Written by Duncan Watts
I’ve noticed that people often become very attached to their ideas, and don’t like having any flaws pointed out, or even questioned. That’s ok when it’s your own personal interest, but it’s a big problem when you’re part of a team working on a large and expensive project with a lot at stake. A key part of being a good Business Analyst is developing the habit of questioning everything so that you can sort the good from the bad.
In the interest of full disclosure, I’ll admit that before I started working as a consultant in IT I studied physics to a pretty advanced level. When you study one of the fundamental sciences you find that it’s really, really hard. And because it’s so hard, you learn to get used to being wrong most of the time, and not to become too attached to your ideas or be too fearful of criticism. You also learn how to go about testing ideas, and develop a healthy scepticism of silver bullets.
The reasons your idea is probably bad
The number one reason why your idea is probably bad is that there are simply many more ways to be wrong than right. In the space of all possible ideas the chances of hitting on a good one are improbably small. Of course you can have good ideas, but it’s likely that you’ll have many bad ideas before you hit on a good one.
The number two reason your idea is probably bad is that there are no really new ideas – only variations on existing ideas. The chances are good that somebody else already had your idea but then discovered it was bad, so it wasn’t pursued.
WHY THAT’S OK
A good idea is only recognised as such after it’s been tested – and that means letting others criticise them. A vital part of the scientific process is peer review. This is essentially the process of putting your ideas in front of other people and allowing them to shoot. Einstein wasn’t lauded for his theories of relativity until after they had been pulled apart and survived experimental testing. At the time they weren’t obviously right.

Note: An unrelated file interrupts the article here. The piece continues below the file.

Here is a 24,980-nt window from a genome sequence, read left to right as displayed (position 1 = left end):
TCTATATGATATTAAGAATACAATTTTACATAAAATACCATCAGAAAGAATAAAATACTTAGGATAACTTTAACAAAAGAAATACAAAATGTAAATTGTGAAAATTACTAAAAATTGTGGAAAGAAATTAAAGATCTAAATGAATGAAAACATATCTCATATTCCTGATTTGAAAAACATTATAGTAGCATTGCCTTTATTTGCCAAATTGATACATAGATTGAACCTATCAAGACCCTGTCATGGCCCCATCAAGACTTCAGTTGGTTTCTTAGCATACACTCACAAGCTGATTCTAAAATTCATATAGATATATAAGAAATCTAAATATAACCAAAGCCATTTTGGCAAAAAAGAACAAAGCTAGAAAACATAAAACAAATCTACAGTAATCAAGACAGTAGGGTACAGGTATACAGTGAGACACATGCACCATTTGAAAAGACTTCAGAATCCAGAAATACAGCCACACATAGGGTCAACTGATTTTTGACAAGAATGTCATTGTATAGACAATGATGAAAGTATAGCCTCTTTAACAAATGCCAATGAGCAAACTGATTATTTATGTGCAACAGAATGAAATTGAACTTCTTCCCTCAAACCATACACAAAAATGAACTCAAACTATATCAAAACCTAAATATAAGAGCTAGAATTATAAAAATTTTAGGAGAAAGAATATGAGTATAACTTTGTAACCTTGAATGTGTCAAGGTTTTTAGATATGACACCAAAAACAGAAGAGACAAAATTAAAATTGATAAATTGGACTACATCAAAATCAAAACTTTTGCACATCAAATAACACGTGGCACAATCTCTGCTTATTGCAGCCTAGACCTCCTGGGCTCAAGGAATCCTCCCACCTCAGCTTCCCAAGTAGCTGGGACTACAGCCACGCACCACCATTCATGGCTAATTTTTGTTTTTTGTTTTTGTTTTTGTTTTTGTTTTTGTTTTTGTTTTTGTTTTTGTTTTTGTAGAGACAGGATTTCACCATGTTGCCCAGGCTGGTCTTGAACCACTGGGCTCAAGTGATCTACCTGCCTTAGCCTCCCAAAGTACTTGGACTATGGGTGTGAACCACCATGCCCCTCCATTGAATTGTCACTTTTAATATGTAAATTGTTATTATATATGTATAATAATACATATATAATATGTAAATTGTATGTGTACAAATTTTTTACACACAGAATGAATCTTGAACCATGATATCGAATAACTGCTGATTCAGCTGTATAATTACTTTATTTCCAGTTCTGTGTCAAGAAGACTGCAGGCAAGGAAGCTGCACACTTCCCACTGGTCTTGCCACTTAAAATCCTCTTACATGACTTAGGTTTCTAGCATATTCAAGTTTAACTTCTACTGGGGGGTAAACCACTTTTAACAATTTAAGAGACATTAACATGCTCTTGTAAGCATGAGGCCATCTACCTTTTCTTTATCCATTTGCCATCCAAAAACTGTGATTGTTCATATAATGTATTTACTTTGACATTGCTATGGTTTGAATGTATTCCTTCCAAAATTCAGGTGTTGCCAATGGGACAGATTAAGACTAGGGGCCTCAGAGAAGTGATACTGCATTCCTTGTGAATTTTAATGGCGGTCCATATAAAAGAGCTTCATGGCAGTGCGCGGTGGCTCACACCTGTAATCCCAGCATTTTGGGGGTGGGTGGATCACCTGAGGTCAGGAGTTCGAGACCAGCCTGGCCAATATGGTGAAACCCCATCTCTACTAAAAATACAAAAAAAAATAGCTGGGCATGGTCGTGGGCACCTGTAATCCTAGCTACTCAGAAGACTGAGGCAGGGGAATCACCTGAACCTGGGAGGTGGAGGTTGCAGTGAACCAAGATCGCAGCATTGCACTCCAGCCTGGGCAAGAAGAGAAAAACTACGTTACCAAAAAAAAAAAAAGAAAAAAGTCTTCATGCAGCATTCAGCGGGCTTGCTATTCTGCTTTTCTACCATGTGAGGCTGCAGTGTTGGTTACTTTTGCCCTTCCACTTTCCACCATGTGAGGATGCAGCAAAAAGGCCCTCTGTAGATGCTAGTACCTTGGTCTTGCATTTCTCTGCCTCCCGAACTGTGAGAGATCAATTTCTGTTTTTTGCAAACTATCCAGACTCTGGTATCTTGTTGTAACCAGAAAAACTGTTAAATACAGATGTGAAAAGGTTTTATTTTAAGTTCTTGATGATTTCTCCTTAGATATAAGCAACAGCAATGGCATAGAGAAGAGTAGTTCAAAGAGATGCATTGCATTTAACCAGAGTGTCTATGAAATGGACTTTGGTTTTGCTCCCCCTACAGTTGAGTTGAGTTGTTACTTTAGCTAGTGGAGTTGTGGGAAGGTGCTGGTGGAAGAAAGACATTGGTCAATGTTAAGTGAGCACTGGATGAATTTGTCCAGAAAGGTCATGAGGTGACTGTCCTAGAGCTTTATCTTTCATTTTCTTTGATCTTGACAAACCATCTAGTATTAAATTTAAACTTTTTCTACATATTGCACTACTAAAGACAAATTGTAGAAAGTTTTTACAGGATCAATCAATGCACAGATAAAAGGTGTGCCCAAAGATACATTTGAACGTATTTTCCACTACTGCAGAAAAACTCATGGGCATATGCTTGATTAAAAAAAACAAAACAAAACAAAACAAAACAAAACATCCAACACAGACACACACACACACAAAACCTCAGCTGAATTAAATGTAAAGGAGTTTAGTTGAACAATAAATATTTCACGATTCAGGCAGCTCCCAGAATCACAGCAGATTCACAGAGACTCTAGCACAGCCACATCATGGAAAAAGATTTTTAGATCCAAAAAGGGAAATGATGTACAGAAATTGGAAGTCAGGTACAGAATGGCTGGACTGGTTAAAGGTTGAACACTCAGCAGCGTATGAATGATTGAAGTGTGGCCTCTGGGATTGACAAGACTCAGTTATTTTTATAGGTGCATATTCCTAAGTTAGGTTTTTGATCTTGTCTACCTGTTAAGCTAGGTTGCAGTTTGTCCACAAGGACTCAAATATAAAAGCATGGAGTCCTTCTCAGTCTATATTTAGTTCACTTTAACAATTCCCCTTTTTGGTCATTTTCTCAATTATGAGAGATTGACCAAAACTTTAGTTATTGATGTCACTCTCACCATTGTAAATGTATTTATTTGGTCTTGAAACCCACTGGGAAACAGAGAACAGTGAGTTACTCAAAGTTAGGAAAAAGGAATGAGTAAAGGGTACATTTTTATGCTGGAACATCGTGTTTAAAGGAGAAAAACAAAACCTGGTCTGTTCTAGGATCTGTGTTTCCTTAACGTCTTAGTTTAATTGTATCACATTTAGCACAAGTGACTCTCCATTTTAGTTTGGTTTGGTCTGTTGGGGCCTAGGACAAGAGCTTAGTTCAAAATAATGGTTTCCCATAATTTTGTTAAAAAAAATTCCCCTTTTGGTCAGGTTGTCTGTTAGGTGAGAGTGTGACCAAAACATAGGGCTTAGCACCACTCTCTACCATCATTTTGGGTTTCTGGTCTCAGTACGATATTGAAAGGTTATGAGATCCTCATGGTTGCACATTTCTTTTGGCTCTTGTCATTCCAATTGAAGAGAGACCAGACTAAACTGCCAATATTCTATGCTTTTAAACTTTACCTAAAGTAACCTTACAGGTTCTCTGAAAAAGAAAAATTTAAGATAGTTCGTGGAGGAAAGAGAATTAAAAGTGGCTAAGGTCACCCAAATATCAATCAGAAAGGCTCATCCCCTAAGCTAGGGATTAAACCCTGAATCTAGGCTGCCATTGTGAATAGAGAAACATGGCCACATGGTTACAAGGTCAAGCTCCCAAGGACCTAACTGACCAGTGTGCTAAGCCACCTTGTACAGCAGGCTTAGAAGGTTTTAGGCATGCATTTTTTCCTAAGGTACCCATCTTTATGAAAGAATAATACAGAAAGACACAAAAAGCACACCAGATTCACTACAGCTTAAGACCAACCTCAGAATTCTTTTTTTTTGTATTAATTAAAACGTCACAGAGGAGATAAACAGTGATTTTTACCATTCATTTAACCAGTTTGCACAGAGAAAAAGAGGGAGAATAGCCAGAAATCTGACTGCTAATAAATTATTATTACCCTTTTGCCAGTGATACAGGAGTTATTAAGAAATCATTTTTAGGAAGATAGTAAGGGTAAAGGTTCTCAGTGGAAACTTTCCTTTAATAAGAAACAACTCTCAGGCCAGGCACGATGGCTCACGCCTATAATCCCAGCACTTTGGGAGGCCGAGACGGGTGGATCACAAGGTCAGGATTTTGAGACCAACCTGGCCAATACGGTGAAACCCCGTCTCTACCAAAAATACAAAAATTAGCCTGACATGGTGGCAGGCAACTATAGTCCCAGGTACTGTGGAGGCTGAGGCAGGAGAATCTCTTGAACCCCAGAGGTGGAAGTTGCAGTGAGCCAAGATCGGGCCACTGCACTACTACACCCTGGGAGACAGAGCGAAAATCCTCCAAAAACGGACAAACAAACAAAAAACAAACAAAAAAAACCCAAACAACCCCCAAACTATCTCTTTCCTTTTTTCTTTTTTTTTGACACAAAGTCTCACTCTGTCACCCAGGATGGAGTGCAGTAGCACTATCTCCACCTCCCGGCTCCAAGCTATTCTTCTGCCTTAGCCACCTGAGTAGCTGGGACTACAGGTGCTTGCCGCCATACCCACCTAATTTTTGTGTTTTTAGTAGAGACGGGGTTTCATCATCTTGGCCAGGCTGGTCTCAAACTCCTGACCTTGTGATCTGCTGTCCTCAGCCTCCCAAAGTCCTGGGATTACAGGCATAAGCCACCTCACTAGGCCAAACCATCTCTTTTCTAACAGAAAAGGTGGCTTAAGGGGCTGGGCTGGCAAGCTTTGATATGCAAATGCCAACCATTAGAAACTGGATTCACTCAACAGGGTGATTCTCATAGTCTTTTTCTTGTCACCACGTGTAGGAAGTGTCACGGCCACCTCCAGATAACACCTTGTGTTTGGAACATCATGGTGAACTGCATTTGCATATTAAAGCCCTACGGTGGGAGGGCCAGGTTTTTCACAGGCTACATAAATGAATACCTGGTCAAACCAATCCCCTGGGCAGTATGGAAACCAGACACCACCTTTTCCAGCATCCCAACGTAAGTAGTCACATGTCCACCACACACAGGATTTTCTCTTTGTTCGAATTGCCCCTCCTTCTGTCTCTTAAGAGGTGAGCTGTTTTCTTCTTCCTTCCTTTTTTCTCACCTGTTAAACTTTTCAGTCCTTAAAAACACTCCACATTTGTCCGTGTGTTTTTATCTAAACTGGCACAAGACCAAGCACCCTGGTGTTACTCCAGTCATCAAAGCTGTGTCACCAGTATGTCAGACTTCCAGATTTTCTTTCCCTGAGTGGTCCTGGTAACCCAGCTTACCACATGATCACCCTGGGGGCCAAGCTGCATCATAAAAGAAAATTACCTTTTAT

Most entrepreneurs have many bad ideas, and fail many times, before they hit on the formula for a successful company – and become famous for it. You can’t expect to move into a new field and suddenly solve all the existing problems that others have failed to solve. You need to develop a deeper understanding before you’ll be able to spot why ideas are bad and then come up with good ones.
SO DON’T WORRY ABOUT IT
Most of the time you’re wrong, and it’s really ok to be wrong because if you’re not prepared to risk being wrong you’ll never be right. The path to a genuinely good idea will take you through uncharted territory and take in many false turns. But don’t listen to me, take it from Einstein:
“Anyone who has never made a mistake has never tried anything new.”
― Albert Einstein
One of Redvespa’s true characters, Duncan joined us in 2008 when he emigrated from the UK. A proud Welshman, Duncan came to New Zealand with his Kiwi wife and has immersed himself right into Kiwi culture – a process assisted by his passion for rugby and steak and cheese pies. Duncan’s personality makes him an engaging BA. He is able to sit down with people, draw out their requirements and gather the information needed to enable success. And throw in a bit of humour while he’s at it to make the whole process more fun!
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